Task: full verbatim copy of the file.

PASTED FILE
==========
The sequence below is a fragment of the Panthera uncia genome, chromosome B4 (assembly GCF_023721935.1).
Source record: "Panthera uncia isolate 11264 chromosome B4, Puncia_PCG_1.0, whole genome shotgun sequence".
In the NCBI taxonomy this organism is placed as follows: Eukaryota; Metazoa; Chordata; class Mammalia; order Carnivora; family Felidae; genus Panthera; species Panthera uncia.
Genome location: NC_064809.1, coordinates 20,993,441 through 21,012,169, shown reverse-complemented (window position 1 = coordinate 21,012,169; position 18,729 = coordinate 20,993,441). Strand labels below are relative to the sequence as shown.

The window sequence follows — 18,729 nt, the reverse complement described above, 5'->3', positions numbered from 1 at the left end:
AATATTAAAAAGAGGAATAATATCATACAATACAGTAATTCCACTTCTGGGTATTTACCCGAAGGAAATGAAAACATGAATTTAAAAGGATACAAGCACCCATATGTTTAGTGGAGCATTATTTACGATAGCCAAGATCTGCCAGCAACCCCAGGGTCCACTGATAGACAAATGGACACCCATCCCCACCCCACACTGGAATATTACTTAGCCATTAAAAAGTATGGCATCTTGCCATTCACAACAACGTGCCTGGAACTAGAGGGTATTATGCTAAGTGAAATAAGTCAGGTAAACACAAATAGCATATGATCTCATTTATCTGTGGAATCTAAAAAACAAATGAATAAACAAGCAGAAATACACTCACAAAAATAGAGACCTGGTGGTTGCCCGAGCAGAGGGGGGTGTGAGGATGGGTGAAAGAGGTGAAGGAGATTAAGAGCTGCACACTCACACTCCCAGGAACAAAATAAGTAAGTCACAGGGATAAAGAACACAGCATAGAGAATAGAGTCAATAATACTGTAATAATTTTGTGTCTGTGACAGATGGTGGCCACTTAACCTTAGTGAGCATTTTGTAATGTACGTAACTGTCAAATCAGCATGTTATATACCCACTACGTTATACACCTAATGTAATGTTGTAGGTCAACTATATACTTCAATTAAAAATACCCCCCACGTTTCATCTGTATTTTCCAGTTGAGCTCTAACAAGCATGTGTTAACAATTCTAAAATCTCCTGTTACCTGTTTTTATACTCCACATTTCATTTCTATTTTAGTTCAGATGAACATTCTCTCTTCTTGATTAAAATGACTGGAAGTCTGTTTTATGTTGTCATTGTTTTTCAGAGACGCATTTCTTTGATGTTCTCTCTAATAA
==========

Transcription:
The sequence below is a fragment of the Panthera uncia genome, chromosome B4 (assembly GCF_023721935.1).
Source record: "Panthera uncia isolate 11264 chromosome B4, Puncia_PCG_1.0, whole genome shotgun sequence".
In the NCBI taxonomy this organism is placed as follows: Eukaryota; Metazoa; Chordata; class Mammalia; order Carnivora; family Felidae; genus Panthera; species Panthera uncia.
Genome location: NC_064809.1, coordinates 20,993,441 through 21,012,169, shown reverse-complemented (window position 1 = coordinate 21,012,169; position 18,729 = coordinate 20,993,441). Strand labels below are relative to the sequence as shown.

The window sequence follows — 18,729 nt, the reverse complement described above, 5'->3', positions numbered from 1 at the left end:
AATATTAAAAAGAGGAATAATATCATACAATACAGTAATTCCACTTCTGGGTATTTACCCGAAGGAAATGAAAACATGAATTTAAAAGGATACAAGCACCCATATGTTTAGTGGAGCATTATTTACGATAGCCAAGATCTGCCAGCAACCCCAGGGTCCACTGATAGACAAATGGACACCCATCCCCACCCCACACTGGAATATTACTTAGCCATTAAAAAGTATGGCATCTTGCCATTCACAACAACGTGCCTGGAACTAGAGGGTATTATGCTAAGTGAAATAAGTCAGGTAAACACAAATAGCATATGATCTCATTTATCTGTGGAATCTAAAAAACAAATGAATAAACAAGCAGAAATACACTCACAAAAATAGAGACCTGGTGGTTGCCCGAGCAGAGGGGGGTGTGAGGATGGGTGAAAGAGGTGAAGGAGATTAAGAGCTGCACACTCACACTCCCAGGAACAAAATAAGTAAGTCACAGGGATAAAGAACACAGCATAGAGAATAGAGTCAATAATACTGTAATAATTTTGTGTCTGTGACAGATGGTGGCCACTTAACCTTAGTGAGCATTTTGTAATGTACGTAACTGTCAAATCAGCATGTTATATACCCACTACGTTATACACCTAATGTAATGTTGTAGGTCAACTATATACTTCAATTAAAAATACCCCCCACGTTTCATCTGTATTTTCCAGTTGAGCTCTAACAAGCATGTGTTAACAATTCTAAAATCTCCTGTTACCTGTTTTTATACTCCACATTTCATTTCTATTTTAGTTCAGATGAACATTCTCTCTTCTTGATTAAAATGACTGGAAGTCTGTTTTATGTTGTCATTGTTTTTCAGAGACGCATTTCTTTGATGTTCTCTCTAATAA